We filtered all the posts from pages and news shared that week containing the words “woman”, “feminism”, “gender” and “harassment”,3434. The choice of the word assédio (harassment) was linked to the researchers’ hypothesis that the harassment issue has been unifying different demands for equality and the elimination of all forms of violence against women defended by Brazilian feminists in the debate on the internet. and obtained 1,382 posts3535. The full list is available in the “noticias_SemanaMulher1” spreadsheet, Internetlab, 2018, accessed July 5, 2018, and 625 shares of news reports.3636. The full list is available in the “posts-semanaMulher” spreadsheet, Internetlab, 2018, accessed July 5, 2018, As feminist researchers and members of networks of human rights defenders, we expected to find a series of debates on women’s rights on the progressive side and to be able to map the issues that mobilised the subaltern counterpublic that discusses feminism on the internet the most. The results showed a completely different picture: even during such a particular week, the debate was divided between the two poles and the pages that stood out the most were actually from the conservative side, which, largely treated feminists’ demands with irony.


The first important observation to be made on the patterns of the debate is that while we are talking about a large number of posts with different content being shared, their reach varies greatly. The number of shares for each post varies from 14,175 shares to only 1; the number of times the ten most shared posts was shared is practically the equivalent of the total shares for the 1,382 remaining posts.3737. When we saw the results, we sought to establish criteria for a qualitative analysis by creating ranges of shares based on proportions. None of the most obvious criteria, such as the “ten posts shared the most” or “the fifty stories shared the most”, appeared to make sense. This is because the difference in proportions did not fit into quantitatively similar brackets: the number of shares obtained by the post shared the most more than doubled that the amount obtained by the second on the list; the second post shared the most, for its part, exceeded the third runner up more than three times, and so on, with significant variations in the number of shares from one post to the next. The graph below helps to visualise these proportions:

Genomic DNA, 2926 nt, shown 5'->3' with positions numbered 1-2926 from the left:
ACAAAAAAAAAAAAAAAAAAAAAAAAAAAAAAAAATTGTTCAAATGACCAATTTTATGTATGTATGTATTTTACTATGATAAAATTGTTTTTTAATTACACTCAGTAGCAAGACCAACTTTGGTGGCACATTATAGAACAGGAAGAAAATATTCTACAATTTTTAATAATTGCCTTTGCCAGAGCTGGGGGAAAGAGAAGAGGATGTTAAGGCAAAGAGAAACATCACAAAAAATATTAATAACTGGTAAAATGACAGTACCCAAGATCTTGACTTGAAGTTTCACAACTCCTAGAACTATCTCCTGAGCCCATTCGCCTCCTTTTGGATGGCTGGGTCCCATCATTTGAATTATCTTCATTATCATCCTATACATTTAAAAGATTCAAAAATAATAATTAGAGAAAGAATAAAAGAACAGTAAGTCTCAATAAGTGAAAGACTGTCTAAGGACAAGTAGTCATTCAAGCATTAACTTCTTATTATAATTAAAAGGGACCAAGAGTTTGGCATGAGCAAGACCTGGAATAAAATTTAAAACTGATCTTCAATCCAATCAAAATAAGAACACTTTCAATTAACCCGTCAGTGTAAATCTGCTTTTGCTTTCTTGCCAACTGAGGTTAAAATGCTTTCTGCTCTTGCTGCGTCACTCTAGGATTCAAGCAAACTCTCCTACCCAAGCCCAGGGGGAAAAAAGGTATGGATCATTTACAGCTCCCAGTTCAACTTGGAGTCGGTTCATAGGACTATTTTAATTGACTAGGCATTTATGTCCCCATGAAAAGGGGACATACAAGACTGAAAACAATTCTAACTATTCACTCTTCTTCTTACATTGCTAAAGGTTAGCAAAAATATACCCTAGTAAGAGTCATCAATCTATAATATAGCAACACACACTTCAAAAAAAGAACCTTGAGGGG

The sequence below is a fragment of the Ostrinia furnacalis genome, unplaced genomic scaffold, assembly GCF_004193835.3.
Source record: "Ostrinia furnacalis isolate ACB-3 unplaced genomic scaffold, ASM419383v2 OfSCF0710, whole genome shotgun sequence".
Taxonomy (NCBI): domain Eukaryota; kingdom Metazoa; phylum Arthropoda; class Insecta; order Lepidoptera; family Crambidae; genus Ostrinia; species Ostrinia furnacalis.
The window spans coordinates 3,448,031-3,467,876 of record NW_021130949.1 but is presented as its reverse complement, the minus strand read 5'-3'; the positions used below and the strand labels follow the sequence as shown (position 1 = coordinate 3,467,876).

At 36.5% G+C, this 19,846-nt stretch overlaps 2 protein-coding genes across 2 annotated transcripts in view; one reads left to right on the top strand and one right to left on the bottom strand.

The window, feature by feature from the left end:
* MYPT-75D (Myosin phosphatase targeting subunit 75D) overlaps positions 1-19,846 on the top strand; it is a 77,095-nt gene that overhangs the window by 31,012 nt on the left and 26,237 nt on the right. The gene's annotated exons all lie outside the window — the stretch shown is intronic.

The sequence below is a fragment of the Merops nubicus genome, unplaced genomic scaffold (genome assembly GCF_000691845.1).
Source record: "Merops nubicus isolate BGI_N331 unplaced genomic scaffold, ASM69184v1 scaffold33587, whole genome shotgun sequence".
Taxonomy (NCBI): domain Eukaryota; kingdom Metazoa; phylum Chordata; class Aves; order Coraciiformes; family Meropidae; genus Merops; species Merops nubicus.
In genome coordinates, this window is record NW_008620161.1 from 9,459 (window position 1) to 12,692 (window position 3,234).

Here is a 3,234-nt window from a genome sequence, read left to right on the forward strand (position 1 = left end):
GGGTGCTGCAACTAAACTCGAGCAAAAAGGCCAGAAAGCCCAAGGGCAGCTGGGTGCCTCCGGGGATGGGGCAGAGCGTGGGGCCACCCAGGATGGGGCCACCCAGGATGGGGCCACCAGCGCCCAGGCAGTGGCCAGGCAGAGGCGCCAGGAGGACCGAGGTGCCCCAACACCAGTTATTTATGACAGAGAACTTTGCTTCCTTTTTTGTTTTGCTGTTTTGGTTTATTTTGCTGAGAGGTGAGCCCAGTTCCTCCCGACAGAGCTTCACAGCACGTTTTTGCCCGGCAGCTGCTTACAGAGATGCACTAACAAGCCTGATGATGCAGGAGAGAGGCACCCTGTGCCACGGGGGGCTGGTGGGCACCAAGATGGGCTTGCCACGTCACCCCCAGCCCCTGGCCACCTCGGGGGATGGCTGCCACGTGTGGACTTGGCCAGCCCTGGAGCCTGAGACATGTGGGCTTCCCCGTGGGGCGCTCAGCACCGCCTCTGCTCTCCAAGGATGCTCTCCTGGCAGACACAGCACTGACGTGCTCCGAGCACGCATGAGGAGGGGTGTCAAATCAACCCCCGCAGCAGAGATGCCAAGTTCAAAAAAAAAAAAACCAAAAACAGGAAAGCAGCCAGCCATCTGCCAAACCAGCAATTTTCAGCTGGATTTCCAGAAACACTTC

The majority of the posts with the highest number of shares came from pages not on the progressive side, but rather the conservative side: Jair Bolsonaro Presidente 2018 (Jair Bolsonaro for President 2018),3838. One post from this page was shared the most during the period (with over 14,000 shares), but the content was removed before we could analyse it. followed by Socialista de Iphone (Iphone Socialists), Movimento Brasil Livre (Free Brazil Movement), Movimento Contra-Corrupção e Anti-PT (Anti-corruption and Anti-PT Movement). Three of the posts shared the most came from pages on the progressive side: Brasil 247, Dilma Resistente (Dilma Resists) and Manuela D’Ávila.

In addition to the concentration of the impact of posts from conservative pages, one can also note that during that week, the debate on women was largely monopolised by issues that have more to do with the political polarisation affecting Brazil than ones related to women’s rights per se. The second most shared post is a meme satirising former president Dilma Rousseff, which contains a confused and poorly articulated statement on what it means to be a woman. While the meme in question is a joke about the way she talks, it is actually mocking the women’s agenda by evoking the only woman president Brazil has had on March 8. The third most shared post separates women who “deserve to be congratulated” from those who do not based on their position in the polarised political field: the ones from the conservative camp are the real women who should be celebrated. Even on the progressive side, the post with the most shares are the memes celebrating women politicians who voted a certain way, or campaigning against conservative candidates who attack women’s demands. None of the most shared posts transcend the focus on individuals and this short-sighted polarisation.3939. This result is particularly interesting when we take into account a similar experiment that adopted the Day of Black Consciousness as a reference. We found that cases of racism against individuals (especially famous people) occupied a more central place on the debate than discussions that are dear to the black movement, such as structural racism, genocide and reversals in public policies promoting racial equality. See Natália Neris and Lucas Lago, “Como se Discute Racismo na Internet? Um Experimento com Dados no Mês da Consciência Negra.” Internetlab, February 26, 2018, accessed July 5, 2018,

When we separate the posts according to the political spectrum of the pages, as classified by the Political Debate in the Digital World Monitor, other patterns appear. Much more content was produced by pages from the progressive side, which engaged in more intense activism during the period. This was what we expected, as feminist pages are part of this group. Even so, the posts from conservative pages got many more shares (and, in fact, appear at the top of the list):4040. See structural analyses carried out on the pages from both spectrums in September 2017: “Análise Estrutural das Páginas de Direita no Facebook,” Página do Facebook de Monitor do Debate Político no Meio Digital, September 12, 2017, accessed July 5, 2018,; and “Analise Estrutural das Páginas Progressistas no Facebook,” Página do Facebook de Monitor do Debate Político no Meio Digital, September 16, 2017, accessed July 5, 2018,